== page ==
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Gloucestershire, United Kingdom Gb

Tulipa turkestanica

I bought these little beauties a couple of years ago and they seem to have established themselves nicely.
In most cases I am happy to let things seed where they like and theses are no exception.
However, today while grubbing out a few weeds I came across the seed heads and on a whim decided to collect some....
I now have about a million, well maybe a couple of dozen..
The question now is - What do I do next?
How do I go about growing them on? Should I store them until spring or ... what?
I have no idea about compost or soil etc; But I am sure that some of you chaps and chapess's will know.
Your thoughts..?


On plant Tulipa turkestanica

Tulipa_turkestanica_02

Answers

 

The seeds need to go through stratification in order to grow and produce flowers. That is - winter. They have an 'internal clock' and will only grow after a certain dormancy period of =<40F. I believe it's 8 weeks in most cases. Also bear in mind it maybe several years before the plants are mature enough to produce flowers. You'd be better off purchasing new bulbs from the garden center.

25 Jul, 2015

 

Tulipa turkestanica is a lovely small tulip that really shines in the sunshine. Does it really need that level of stratification, Bathgate, not in my experience. Certainly you should sow the seeds as soon as ripe and leave outside over the winter and let them take whatever the weather might provide and it might even take a couple of years before they actually germinate. Use a loam based seed compost with a little added grit, sow the seed on the surface and cover with grit. We leave our seed pots on the north side of our garden shed. Don't prick out the seedlings as you would with herbaceaus plants but keep them in the pot for a few years, feeding regularly in growth then eventually pot on the dormant bulbs.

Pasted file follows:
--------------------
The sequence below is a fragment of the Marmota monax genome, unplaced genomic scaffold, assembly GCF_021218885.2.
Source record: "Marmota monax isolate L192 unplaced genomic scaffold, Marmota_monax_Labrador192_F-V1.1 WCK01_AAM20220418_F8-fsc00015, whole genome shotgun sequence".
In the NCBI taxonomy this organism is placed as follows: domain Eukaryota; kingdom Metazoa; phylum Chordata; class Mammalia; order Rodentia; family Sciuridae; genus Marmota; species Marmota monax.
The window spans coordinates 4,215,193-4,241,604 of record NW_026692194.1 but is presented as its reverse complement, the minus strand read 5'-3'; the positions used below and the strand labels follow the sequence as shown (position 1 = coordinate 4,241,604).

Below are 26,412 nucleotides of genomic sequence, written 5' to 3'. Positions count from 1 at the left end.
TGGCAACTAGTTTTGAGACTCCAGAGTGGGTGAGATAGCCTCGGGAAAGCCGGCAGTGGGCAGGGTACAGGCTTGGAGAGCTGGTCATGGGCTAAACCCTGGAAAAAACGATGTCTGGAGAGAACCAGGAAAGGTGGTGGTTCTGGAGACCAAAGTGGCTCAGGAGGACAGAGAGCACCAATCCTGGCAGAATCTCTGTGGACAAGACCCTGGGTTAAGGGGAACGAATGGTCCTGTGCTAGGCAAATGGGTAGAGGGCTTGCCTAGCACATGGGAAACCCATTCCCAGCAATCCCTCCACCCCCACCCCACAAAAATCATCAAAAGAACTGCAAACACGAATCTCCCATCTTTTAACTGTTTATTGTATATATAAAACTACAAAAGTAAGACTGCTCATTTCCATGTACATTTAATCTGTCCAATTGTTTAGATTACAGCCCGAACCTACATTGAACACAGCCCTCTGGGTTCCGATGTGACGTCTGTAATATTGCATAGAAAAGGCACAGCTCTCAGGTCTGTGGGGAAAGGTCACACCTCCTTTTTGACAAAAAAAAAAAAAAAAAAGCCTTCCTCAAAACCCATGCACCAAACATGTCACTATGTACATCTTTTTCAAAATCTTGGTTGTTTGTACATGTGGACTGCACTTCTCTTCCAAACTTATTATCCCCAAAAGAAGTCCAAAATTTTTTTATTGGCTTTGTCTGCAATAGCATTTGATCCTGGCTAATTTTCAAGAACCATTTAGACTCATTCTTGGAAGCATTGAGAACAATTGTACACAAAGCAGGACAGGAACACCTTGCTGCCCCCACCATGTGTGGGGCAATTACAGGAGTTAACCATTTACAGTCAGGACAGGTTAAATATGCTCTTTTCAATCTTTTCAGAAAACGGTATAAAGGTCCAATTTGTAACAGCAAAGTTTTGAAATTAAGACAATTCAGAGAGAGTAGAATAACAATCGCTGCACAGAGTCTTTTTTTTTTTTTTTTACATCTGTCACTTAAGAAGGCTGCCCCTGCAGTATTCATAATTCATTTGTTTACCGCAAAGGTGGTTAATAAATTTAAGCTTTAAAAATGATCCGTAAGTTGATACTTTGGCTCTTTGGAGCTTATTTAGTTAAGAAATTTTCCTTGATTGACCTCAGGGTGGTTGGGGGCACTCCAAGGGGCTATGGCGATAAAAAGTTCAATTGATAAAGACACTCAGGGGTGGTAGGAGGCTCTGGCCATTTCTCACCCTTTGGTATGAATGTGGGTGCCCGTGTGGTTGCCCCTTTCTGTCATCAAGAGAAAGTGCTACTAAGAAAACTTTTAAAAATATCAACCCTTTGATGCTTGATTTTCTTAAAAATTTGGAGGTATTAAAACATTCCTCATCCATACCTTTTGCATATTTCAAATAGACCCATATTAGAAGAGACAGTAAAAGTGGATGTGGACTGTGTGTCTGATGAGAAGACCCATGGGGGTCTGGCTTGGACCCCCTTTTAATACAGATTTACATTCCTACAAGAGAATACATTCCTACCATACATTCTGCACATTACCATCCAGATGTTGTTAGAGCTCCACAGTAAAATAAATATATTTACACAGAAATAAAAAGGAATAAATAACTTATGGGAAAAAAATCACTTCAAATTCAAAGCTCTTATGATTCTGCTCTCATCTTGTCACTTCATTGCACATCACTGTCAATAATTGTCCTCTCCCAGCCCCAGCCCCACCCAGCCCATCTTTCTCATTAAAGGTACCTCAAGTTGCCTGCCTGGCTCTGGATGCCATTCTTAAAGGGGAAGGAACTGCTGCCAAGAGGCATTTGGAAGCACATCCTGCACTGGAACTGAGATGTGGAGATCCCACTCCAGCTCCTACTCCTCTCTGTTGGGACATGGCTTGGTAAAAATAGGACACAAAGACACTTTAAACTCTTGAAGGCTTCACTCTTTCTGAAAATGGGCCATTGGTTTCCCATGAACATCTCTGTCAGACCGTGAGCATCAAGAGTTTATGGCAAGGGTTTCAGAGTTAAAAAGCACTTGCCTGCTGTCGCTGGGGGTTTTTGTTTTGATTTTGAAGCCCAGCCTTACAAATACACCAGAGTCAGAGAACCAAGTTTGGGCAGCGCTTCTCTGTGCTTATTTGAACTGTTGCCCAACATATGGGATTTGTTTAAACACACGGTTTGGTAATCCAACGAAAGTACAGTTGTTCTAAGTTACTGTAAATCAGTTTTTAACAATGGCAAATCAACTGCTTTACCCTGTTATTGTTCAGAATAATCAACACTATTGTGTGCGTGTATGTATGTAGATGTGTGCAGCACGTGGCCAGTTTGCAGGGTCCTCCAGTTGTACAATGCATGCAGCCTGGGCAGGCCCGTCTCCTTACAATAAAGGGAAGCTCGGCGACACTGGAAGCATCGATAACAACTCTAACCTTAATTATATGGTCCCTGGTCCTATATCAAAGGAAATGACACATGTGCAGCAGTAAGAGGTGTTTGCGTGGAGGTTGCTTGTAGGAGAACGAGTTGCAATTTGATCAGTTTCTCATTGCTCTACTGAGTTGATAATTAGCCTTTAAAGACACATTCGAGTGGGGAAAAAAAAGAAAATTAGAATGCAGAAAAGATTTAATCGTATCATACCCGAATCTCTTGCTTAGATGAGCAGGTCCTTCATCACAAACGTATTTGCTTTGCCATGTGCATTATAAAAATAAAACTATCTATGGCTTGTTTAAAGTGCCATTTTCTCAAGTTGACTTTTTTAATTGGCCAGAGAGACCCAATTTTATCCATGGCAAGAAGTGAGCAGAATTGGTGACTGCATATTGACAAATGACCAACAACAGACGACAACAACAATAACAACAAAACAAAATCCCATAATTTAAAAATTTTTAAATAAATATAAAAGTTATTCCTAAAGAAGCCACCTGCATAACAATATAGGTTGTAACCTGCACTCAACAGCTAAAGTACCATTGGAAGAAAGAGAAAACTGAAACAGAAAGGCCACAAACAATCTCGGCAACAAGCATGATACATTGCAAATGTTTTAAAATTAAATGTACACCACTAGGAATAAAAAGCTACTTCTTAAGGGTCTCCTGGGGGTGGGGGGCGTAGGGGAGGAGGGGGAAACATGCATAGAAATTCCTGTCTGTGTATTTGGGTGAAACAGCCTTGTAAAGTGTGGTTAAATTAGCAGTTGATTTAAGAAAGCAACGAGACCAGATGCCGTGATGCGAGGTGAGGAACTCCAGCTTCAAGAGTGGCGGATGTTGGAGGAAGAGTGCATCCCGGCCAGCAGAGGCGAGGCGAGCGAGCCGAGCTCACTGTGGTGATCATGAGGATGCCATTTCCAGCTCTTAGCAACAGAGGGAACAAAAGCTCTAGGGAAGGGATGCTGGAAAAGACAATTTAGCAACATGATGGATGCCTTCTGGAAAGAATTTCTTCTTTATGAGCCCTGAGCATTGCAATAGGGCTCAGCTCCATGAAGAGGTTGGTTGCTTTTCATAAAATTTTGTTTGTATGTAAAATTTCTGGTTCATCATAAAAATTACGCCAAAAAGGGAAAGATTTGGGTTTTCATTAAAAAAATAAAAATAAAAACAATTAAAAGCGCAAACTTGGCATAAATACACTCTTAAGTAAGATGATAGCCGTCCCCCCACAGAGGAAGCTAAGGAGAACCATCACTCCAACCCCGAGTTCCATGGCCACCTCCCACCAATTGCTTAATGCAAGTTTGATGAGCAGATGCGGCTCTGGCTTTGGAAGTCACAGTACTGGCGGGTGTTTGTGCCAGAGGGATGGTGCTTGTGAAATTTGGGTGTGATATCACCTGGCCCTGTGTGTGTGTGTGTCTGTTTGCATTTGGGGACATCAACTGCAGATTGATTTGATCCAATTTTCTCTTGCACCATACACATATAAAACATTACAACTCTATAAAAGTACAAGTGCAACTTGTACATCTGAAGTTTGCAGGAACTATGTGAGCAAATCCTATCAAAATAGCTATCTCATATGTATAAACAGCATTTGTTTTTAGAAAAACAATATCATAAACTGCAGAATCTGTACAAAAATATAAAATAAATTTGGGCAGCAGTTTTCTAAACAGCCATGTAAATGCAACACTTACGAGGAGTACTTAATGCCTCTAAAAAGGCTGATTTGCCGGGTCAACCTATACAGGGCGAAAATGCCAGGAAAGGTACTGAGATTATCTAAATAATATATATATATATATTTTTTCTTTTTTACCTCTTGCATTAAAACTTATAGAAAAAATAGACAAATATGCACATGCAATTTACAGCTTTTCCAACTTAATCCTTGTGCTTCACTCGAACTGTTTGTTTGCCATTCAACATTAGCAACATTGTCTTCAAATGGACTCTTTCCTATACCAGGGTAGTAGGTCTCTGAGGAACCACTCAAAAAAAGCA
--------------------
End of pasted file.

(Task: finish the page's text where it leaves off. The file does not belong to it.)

Yes, it is far easier and quicker to go back to the GC and buy another bag of bulbs but, if successful, there is so much sence of achievment in growing you own from seed.
Good luck with them.

26 Jul, 2015

 

Bulbaholic 40 degrees Fahrenheit is fairly mild. These tulips are indigenous mountainous regions or Turkey where temps can go down to negative 30 C.

26 Jul, 2015

 

Actualy, Bathgate, they are not indiginous to Turkey but to the ancient region once known as Turkestan. This covers a huge area to the north-east of the Caspian Sea; otherwise I agree with what you say about winter temperatures there. But the seed do not need these extemes to germinate and will do so outdoors in most temperate regions.

26 Jul, 2015

 

They are lovely little things - can i just wish you all the best with growing them on?

26 Jul, 2015

 

40 degrees is not extreme Bulbaholic but they need at least that to be stratified. I said that twice already and you can scroll up and reread it over and over if necessary. Please get your facts straight and don't misrepresent what I say.

26 Jul, 2015

 

Thanks people. I shall give it a go and report back in a few years... :)
Can I assume that the hundreds of seeds that have fallen over the last two years may, at some point in the future, yield new bulbs?

26 Jul, 2015

 

There are too many variables to say every one will yield a new bulb but many of them will.

26 Jul, 2015

 

If every seed did produce a new, flowering bulb, Fractal, the whole planet would be smothered by them :-))). Many of the seeds would have been infertile, others either got too wet or too dry on the surface of the soil, other embyro seedlings rotted off etc etc. A few might survive and produce bulbs so just enjoy and appreciate these few.

27 Jul, 2015

How do I say thanks?

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